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"Nothing more than business-as-usual": A look at the SG Green Plan

Updated: Aug 15, 2021

This was published as a guest issue on Kirsten Han's We, the Citizens newsletter on Mar 8, 2021

The SG Green Plan was released on 11 February, shortly before Budget 2021.

We took the word of policymakers that they would listen to their people. We have participated in many state-facilitated consultations and have been following the recent debates on climate action in Parliament.

Unfortunately, nothing much is new. Once again, there are no bold measures to rapidly decarbonise, and to ensure that workers are equitably protected from a transition away from fossil fuels.

Check out our full review of the Green Plan and some of the announcements made in Budget 2021.

If you’d like the tl;dr, here are three broad questions and some quick answers to them:

Do the proposed plans rise to the challenge of existential climate change?

The discourse surrounding climate change has certainly shifted in the past few years. We’ve seen increasing recognition of its urgency, since it was first referred to as an “existential” crisis in Prime Minister Lee’s National Day Rally Speech two years ago.

However, the recent policies announced in the Green Plan and the Budget are nothing more than business-as-usual: a roadmap that is incredibly dissonant from the supposed recognition that the climate crisis is a “global emergency”.

Emerging stronger should mean transitioning Singapore away from a fossil-fuel intensive economy. And it should mean helping workers cope with the effects of such a transition. For example, the extension of the Job Support Scheme (which will mostly be targeted at carbon-heavy industries such as aviation) should be designed to help pollutive industries reduce their carbon emissions to zero and ensure that workers are adequately supported in the process.

We recognise that the salaries of healthcare workers will be expanded. But this should come with the acknowledgement that care work is climate-friendly work, and thus important for a low-carbon economy. No such mindset shift was alluded to. Instead, the measures announced are still extractive, non-restorative and focused on tearing things down in order to build more. The $60 million for the Agri-Food Cluster Transformation Fund and the bonds for public sector projects such as Tuas Nexus reflect this destructive mindset. It’s worth noting that the Kranji Woodlands were precisely cleared for the purposes of developing the Agro-innovation Hub: an ironic twist in Singapore’s attempt to be more “green”.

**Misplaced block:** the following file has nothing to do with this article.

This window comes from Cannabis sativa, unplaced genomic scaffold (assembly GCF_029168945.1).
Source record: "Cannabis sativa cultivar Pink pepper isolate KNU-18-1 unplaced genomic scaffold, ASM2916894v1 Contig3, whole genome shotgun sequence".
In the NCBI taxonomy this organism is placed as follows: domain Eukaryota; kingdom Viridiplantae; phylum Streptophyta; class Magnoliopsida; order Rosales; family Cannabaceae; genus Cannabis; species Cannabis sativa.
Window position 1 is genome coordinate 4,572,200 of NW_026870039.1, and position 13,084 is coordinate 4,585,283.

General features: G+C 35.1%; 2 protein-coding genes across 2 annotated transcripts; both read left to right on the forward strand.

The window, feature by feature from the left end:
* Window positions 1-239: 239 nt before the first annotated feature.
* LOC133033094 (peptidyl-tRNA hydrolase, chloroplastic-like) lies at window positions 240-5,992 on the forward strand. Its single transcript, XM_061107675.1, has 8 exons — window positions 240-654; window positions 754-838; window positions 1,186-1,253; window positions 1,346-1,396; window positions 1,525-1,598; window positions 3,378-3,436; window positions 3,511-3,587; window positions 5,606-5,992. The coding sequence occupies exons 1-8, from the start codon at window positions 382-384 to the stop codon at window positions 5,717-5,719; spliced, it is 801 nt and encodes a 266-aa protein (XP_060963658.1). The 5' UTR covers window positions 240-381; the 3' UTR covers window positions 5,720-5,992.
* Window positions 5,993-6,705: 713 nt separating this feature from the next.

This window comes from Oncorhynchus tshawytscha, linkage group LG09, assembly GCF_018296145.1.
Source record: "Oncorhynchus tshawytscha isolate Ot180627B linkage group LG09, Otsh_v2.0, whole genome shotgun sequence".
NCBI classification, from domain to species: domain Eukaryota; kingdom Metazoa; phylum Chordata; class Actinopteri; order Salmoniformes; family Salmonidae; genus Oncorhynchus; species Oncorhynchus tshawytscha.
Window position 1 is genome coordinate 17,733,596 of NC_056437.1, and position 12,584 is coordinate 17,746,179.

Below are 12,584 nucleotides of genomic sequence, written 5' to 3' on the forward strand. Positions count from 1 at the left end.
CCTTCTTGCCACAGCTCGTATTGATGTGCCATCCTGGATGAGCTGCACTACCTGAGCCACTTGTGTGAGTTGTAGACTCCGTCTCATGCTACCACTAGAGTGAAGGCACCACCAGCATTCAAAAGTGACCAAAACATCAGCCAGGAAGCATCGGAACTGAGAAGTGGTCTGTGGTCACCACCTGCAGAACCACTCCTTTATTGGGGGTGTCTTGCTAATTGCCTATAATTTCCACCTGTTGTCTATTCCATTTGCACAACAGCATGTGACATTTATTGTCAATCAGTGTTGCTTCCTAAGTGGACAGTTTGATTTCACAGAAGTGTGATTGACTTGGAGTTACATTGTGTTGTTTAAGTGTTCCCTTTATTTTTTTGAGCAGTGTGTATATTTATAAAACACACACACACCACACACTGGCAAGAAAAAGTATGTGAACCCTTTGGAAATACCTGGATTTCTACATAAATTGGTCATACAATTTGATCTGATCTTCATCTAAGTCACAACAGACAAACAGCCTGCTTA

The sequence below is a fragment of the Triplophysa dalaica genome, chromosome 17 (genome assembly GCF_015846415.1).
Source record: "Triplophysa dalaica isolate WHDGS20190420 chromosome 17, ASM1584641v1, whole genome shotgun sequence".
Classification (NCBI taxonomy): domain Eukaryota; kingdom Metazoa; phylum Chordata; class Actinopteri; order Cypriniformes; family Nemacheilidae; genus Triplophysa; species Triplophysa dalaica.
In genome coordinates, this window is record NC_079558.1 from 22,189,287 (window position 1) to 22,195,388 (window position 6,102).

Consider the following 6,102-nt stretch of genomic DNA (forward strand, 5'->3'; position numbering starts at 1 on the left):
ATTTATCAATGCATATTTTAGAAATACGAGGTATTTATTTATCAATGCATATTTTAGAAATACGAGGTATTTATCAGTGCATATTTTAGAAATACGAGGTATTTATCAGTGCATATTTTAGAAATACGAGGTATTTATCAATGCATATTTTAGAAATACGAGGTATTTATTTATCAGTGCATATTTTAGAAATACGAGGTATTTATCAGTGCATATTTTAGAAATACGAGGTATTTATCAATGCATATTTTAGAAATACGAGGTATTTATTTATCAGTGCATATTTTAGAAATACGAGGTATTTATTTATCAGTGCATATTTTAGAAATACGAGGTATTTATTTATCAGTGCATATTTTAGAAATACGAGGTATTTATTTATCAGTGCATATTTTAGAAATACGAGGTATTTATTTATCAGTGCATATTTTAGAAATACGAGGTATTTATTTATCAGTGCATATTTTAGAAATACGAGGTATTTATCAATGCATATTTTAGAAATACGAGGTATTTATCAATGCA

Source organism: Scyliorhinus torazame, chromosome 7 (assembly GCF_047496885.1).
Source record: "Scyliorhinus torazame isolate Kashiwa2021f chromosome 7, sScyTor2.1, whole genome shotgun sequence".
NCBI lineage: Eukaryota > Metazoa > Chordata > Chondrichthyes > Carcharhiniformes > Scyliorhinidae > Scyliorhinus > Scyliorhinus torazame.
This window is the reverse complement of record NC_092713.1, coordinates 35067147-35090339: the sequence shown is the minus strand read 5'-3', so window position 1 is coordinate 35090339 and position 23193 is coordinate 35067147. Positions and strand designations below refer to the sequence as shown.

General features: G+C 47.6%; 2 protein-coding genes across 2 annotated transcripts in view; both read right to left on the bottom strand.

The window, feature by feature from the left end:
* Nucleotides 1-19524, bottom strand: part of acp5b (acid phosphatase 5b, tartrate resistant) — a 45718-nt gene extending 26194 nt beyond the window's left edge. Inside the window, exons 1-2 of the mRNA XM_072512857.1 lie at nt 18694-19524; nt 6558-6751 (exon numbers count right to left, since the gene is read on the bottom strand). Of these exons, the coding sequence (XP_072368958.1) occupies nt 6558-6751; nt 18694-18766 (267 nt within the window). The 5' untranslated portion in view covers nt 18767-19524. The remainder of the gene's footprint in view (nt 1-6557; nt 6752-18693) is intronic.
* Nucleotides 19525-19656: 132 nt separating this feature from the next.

Is green growth really possible?

Ultimately, the underlying logic of policy-making continues to be driven by economic growth, albeit “green”. That is at odds with science. Climate change is a result of humankind pushing the planet to its ecological limits through its exploitative use of natural resources in the pursuit of economic growth. It is highly unlikely that we can continue this growth if we want to avert the crisis.

But is this a truly pragmatic way of planning for the future? Instead of assessing environmental impact on a piecemeal basis and “balancing” that against GDP growth, we should adopt a holistic set of indicators that measure factors such as our ecological footprint, health and wellbeing, and socio-economic equality. With careful planning, we could scale down our use of energy and resources in a measured degrowth that will still allow our well-being to improve. This is an idea that is gaining popularity and traction among many governments around the world.

If we dream bigger, we can move beyond the endless rush to succeed, and enter into a new age: one measured by the quality of our lives, the health of our ecosystems, and the strength of our communities, rather than by dollars.

What about a just transition away from fossil fuels, to a world that’s more equitable?

Amidst the humanitarian and economic wreckage of COVID-19, many experts are calling for large-scale public spending to rapidly reduce and decarbonise our resource use, while tackling inequality. Even the OECD has recently cautioned against austerity and urged governments to direct fiscal spending to these issues. If we look at Budget 2021 through this lens, we can see that measures are still largely insufficient.

It puzzles us that the Government has announced that it intends to fund increased spending through future GST hikes, even though the GST is a regressive tax. This has also been announced against the backdrop of increased economic inequality under COVID-19, with the lowest income households suffering the greatest losses, even as the richest 50 people in Singapore grew their wealth by S$37 billion.

Increasing a regressive tax doesn’t make sense from the perspective of economic justice. Neither does it make sense for tackling climate change. Wealthier households have higher carbon footprints. Every dollar of additional income earned by a low-income household is more likely to go towards meeting essential needs.

We reiterate our call to significantly increase carbon taxes on large polluters to meaningfully incentivise lower emissions, while redistributing the revenues. It’s also high time we rethink our stance on wealth taxes and relatively low tax rates for the highest earners. More equal distribution of essential needs, while reducing carbon-intensive production and consumption, is good for us and good for the planet.

In line with this, SG Climate Rally also disapproves of the recent increase in petrol duties. Increasing the petrol tax with no serious alternatives means that the workers, who already experience financial precarity, absorb the cost of the hike. Say no to the petrol hike by signing our petition, and reading our demands here.


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